Attorney Susan Browning
In Part One of our Bankruptcy Basics series, we discussed Ohio Chapter 7 Bankruptcy, which can be read at this link. In Part Two of our series, we discuss Ohio Chapter 13 Bankruptcy.
The previous blog provided information regarding chapter 7 bankruptcy. However, chapter 7 is not necessarily the right choice in every case. What do you do when you do not qualify for chapter 7 or you might lose an unprotected asset in chapter 7?
What is chapter 13 bankruptcy?
Chapter 13 is a payback of your debt over a period of time. The debtor submits a chapter 13 plan to pay creditors a percentage of their debt. A chapter 13 debtor must have regular income in order to make monthly payments to the trustee. The trustee then distributes the funds to the creditors as directed in the plan. There are three main reasons for filing a chapter 13 bankruptcy.
First, Chapter 13 bankruptcy is designed for debtors who make enough money to pay back a percentage of their debt. If your income exceeds the median income for your household size and your reasonable and necessary expenses do not offset that income, the court determines that the amount remaining, “disposable monthly income”, can be used to repay your creditors a percentage of your debt. This percentage can vary from 1% to 100% depending on each debtor’s circumstances. You must have a regular source of income to file chapter 13.
Second, Chapter 13 is a tool to discharge debt and keep assets you may otherwise lose in a chapter 7 because there is too much unprotected, “non-exempt”, value. In this case, over the length of your chapter 13 plan, you would pay back at least the value of what the unsecured creditors would have received in a chapter 7.
Third, there are some benefits a debtor can take advantage of in a chapter 13 that are not available in a chapter 7. If you are behind on your mortgage or car payment, you can avoid foreclosure or repossession by catching up the payments in the chapter 13. You may even be able to improve the terms of your car loan. In some cases, a debtor can get rid of a second mortgage if the value of the real estate is less than what is owed on the first mortgage. Chapter 13 debtors can catch up on debt payments that are not dischargeable such as taxes and domestic support obligations.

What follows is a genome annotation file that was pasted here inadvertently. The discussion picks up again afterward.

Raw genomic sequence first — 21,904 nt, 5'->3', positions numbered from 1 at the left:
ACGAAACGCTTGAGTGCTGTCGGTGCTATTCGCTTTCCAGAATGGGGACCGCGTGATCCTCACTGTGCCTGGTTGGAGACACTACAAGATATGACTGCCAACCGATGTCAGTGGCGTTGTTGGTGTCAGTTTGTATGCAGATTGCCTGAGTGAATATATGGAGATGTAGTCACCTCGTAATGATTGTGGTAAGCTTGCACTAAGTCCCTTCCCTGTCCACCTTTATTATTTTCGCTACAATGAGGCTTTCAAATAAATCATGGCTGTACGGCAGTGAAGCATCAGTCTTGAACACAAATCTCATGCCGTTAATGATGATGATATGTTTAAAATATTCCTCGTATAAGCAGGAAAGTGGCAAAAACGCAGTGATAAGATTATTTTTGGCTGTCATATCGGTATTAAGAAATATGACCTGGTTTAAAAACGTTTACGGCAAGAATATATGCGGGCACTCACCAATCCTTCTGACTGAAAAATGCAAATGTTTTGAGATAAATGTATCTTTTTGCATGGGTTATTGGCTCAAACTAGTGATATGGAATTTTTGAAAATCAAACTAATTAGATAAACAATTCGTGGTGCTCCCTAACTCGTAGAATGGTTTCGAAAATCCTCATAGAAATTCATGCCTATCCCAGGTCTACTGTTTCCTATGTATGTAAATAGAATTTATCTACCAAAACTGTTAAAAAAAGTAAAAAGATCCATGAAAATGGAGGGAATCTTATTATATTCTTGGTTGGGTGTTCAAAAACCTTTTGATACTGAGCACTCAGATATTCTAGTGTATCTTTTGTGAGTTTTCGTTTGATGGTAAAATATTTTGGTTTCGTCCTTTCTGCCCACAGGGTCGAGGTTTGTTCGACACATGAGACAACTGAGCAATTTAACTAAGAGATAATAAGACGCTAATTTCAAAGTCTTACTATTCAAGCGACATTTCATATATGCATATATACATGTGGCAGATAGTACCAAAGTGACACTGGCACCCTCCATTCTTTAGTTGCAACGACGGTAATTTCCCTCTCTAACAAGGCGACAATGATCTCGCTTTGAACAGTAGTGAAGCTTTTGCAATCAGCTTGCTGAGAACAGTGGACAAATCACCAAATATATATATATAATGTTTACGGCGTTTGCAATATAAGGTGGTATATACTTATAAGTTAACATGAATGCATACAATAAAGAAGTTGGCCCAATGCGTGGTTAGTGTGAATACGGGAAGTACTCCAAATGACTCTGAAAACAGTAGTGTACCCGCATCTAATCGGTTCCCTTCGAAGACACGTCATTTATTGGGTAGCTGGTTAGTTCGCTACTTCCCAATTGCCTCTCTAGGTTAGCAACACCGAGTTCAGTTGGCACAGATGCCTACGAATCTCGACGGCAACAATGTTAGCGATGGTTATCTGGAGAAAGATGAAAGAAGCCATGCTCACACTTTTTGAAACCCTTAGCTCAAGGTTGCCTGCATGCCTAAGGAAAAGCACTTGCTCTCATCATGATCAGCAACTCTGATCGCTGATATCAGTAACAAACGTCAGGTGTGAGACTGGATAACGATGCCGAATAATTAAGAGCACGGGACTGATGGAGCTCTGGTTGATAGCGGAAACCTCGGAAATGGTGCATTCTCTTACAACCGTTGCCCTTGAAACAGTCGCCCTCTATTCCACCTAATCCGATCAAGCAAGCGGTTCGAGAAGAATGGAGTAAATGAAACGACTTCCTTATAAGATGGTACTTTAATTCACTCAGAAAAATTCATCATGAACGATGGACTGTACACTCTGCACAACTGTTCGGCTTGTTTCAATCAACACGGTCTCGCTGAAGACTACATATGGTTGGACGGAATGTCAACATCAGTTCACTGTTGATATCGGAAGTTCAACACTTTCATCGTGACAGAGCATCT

How long is a chapter 13?
Payments in a chapter 13 plan will last from three to five years depending on your income and/or the goal of your chapter 13 plan. If your income is below median income for your family size, you may be able to complete your Chapter 13 plan in 36 months. However, depending on what you are paying back in the Chapter 13, you may need up to 60 months to make the payments affordable. If your income is above median income for your household size, you will be required to make payments for 60 months.
What if something happens and I cannot make my monthly payment?
Inevitably there will be changes to your financial situation during the three to five years you are paying into the chapter 13 plan. During that time period, you must notify your attorney of any changes to your financial circumstances. If there have been changes that make it difficult to make payments, your attorney will attempt to modify your chapter 13 plan. These modifications must be approved by the chapter 13 trustee, creditors, and the bankruptcy court.
What happens at the end of my Chapter 13 plan?
After you have made all your required payments into your Chapter 13 plan, the remainder of your unsecured dischargeable debts are discharged. Your car loans that were being paid through the plan will be paid off, and if you made all required payments, you should be current on your mortgage. Non-dischargeable debts, such as student loans, will remain after the bankruptcy case is over.
If you are struggling financially and would like more information about bankruptcy, please contact Susan Browning, 513.943.6650 at the Finney Law Firm for a FREE CONSULTATION.